However, I do agree with the view of some scientists that The Double Helix undermines the ethics of science, 'demonstrating to young people that winning justifies all' (Maddox, 2002, p. 317). Were Watson and Crick's actions justifiable considering the circumstances? What should be one's purpose in the pursuit of science? Also, does it imply that 'to be absolutely sure of one's facts' (Rosalind's motto), is an impediment if one wants to finish first? These questions could be used as triggers for class discussion. ] therefore feel that it would be best if a reading of The Double Helix is supplemented with that of The Dark Lady, so that a more balanced view can be presented to students. Students can then be encouraged to talk about the issues raised. It may however not be quite practical to expect students to read all 300 plus pages of Maddox's biography. What could be done instead is to let students read just Part Two of the book (the section that deals with the DNA discovery), and maybe a short summary of other relevant sections of the book.

Finally, I feel that as science teachers it is important for us to be informed of issues such as those raised in these two books. I have to admit that as a classroom teacher for many years I was too busy with the business of teaching. I neither found the time, nor was bothered enough, to read books like these. I think it is important for teachers (and science teachers especially) to keep abreast of contemporary issues in science. Teaching science is not and never has been only about teaching curriculum content, it is also about teaching values and attitudes.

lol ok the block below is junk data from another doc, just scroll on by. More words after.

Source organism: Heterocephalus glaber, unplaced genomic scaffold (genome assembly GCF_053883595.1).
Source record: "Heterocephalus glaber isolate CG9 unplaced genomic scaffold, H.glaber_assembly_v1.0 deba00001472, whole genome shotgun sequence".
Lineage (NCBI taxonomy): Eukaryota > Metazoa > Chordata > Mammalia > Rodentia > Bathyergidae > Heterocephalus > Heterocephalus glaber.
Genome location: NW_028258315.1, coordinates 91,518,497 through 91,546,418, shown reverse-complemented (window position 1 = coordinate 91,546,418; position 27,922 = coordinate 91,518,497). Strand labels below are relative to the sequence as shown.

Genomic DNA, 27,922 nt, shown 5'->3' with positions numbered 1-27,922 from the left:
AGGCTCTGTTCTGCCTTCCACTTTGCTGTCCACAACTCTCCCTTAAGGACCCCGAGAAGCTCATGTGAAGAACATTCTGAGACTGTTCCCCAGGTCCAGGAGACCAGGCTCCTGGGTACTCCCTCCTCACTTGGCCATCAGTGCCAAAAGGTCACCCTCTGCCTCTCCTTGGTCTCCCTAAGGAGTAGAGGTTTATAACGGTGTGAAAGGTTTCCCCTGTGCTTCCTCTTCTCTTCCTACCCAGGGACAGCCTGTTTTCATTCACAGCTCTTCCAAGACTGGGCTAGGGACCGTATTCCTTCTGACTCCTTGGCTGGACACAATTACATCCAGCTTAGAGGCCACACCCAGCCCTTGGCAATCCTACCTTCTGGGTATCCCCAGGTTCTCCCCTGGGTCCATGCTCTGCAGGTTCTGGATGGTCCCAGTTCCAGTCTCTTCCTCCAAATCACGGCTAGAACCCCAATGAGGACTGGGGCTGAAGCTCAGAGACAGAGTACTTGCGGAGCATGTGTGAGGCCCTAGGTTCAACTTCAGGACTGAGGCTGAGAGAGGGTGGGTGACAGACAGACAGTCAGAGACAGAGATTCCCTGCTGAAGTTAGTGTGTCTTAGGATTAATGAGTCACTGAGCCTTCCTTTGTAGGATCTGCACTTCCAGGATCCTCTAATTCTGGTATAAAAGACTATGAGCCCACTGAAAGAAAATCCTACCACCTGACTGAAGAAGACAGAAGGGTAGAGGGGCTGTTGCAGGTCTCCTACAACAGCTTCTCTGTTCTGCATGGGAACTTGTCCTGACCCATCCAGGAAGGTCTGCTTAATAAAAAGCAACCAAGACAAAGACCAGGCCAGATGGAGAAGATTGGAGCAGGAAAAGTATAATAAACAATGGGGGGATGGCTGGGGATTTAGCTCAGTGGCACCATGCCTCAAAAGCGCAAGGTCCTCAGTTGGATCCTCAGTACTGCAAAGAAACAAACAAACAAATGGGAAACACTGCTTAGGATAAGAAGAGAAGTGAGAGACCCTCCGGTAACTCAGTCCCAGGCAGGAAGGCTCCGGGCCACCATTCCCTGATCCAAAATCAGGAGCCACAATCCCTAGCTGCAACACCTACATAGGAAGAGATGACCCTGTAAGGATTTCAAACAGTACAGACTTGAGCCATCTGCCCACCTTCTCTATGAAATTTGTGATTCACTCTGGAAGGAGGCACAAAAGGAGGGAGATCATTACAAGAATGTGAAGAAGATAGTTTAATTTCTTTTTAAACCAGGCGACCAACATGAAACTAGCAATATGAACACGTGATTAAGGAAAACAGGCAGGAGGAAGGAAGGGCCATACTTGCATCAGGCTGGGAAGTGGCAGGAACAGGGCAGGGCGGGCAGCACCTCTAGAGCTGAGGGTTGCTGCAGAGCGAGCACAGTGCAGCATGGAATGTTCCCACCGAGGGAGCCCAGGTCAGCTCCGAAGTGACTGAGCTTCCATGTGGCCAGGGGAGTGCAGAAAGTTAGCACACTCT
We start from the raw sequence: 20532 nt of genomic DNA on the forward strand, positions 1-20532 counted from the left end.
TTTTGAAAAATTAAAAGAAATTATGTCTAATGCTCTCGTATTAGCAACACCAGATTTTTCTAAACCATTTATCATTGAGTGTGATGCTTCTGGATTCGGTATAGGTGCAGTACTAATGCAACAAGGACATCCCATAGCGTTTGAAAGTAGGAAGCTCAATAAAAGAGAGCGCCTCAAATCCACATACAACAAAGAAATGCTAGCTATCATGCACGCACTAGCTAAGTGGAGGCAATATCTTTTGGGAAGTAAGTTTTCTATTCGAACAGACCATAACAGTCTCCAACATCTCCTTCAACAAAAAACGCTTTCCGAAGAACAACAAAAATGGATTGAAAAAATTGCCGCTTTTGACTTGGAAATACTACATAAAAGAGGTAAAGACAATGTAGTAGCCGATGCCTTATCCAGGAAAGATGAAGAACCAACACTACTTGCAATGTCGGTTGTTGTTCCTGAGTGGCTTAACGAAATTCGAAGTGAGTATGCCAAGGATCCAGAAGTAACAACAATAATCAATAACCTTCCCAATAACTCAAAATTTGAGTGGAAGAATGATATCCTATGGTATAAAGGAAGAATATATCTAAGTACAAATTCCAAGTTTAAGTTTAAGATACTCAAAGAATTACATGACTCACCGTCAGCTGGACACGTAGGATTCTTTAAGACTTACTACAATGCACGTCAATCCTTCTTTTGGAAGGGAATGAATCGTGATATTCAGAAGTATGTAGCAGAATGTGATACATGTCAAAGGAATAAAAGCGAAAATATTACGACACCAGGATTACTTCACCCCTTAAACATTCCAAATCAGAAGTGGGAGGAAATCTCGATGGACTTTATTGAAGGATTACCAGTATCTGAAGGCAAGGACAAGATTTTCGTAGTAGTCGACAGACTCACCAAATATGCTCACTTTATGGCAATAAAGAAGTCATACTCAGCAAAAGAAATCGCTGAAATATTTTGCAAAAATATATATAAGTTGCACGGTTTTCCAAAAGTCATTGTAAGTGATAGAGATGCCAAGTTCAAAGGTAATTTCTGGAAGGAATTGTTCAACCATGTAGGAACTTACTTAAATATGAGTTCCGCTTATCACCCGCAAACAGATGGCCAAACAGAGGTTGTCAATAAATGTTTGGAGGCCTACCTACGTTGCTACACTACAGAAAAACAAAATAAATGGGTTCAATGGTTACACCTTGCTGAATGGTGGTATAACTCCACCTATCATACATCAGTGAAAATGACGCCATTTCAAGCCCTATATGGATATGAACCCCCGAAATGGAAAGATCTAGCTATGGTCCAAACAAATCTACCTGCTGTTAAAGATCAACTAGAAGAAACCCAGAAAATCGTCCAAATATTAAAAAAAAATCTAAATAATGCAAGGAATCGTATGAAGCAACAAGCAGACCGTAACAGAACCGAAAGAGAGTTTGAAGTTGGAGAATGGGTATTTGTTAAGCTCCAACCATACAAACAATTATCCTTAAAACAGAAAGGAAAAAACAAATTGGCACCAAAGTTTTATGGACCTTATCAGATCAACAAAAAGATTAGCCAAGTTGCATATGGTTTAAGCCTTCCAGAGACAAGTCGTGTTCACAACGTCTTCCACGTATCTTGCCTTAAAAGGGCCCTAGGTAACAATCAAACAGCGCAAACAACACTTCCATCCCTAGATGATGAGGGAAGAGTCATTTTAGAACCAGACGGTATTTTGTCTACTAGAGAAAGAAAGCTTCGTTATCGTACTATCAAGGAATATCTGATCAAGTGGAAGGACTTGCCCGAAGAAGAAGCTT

If I am representative, books such as The Double Helix and The Dark Lady of DNA can impact on a teacher's attitudes and motivation towards science and science teaching to improve teaching and learning in the classroom.


Elkin, L. O. (2003). Rosalind Frank/in and the Double Helix. Retrieved October 10, 2006, from html

Hamer, D. H. (2002). The twisted road to the double helix. Scientific American, 287(6).

Maddox, B. (2002). Rosalind Franklin The dark lady of DNA. London: HarperCollins.

Stent, G. S. (1968). What they are saying about Honest Jim. The Quarterly Review of Biology, 43(2), 179-184.

Watson, J. D. (1968). The Double Helix. London: Penguin Books.
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Title Annotation:hands on
Author:Othman, Jazilah Bte
Publication:Teaching Science
Article Type:Book review
Date:Sep 22, 2008